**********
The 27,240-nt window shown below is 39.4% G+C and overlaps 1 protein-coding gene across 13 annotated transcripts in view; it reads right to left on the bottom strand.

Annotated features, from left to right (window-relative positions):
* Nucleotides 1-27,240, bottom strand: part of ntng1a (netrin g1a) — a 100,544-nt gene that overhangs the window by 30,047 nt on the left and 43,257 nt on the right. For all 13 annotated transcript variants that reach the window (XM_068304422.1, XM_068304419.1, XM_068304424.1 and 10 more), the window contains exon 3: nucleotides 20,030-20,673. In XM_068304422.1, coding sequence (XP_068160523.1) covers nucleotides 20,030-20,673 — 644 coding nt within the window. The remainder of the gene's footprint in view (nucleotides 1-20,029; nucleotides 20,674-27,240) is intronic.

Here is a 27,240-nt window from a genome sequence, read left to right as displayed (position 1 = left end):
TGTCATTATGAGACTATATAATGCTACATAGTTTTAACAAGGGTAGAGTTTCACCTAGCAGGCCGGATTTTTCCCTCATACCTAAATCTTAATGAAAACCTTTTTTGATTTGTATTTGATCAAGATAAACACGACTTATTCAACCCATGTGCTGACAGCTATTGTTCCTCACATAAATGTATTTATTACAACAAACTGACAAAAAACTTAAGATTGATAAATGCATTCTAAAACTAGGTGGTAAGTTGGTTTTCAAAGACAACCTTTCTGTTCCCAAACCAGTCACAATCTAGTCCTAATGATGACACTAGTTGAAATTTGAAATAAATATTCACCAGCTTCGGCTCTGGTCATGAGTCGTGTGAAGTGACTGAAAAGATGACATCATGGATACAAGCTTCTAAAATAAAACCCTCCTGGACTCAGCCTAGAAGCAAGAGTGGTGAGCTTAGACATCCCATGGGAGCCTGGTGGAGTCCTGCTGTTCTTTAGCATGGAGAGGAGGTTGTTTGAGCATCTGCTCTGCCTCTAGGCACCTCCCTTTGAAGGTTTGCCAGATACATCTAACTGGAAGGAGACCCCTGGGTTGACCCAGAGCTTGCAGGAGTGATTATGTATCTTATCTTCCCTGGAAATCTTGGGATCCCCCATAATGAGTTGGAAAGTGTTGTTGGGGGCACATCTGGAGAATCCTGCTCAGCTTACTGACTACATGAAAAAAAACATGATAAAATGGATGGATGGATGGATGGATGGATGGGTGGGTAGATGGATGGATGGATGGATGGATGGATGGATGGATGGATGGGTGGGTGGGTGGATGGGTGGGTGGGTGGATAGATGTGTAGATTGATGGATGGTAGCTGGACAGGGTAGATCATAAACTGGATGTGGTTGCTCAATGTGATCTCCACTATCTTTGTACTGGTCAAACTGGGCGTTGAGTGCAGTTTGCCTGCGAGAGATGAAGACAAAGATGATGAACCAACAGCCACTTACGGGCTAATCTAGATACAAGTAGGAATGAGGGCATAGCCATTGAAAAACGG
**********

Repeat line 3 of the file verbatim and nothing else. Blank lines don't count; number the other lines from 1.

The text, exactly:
* Nucleotides 1-27,240, bottom strand: part of ntng1a (netrin g1a) — a 100,544-nt gene that overhangs the window by 30,047 nt on the left and 43,257 nt on the right. For all 13 annotated transcript variants that reach the window (XM_068304422.1, XM_068304419.1, XM_068304424.1 and 10 more), the window contains exon 3: nucleotides 20,030-20,673. In XM_068304422.1, coding sequence (XP_068160523.1) covers nucleotides 20,030-20,673 — 644 coding nt within the window. The remainder of the gene's footprint in view (nucleotides 1-20,029; nucleotides 20,674-27,240) is intronic.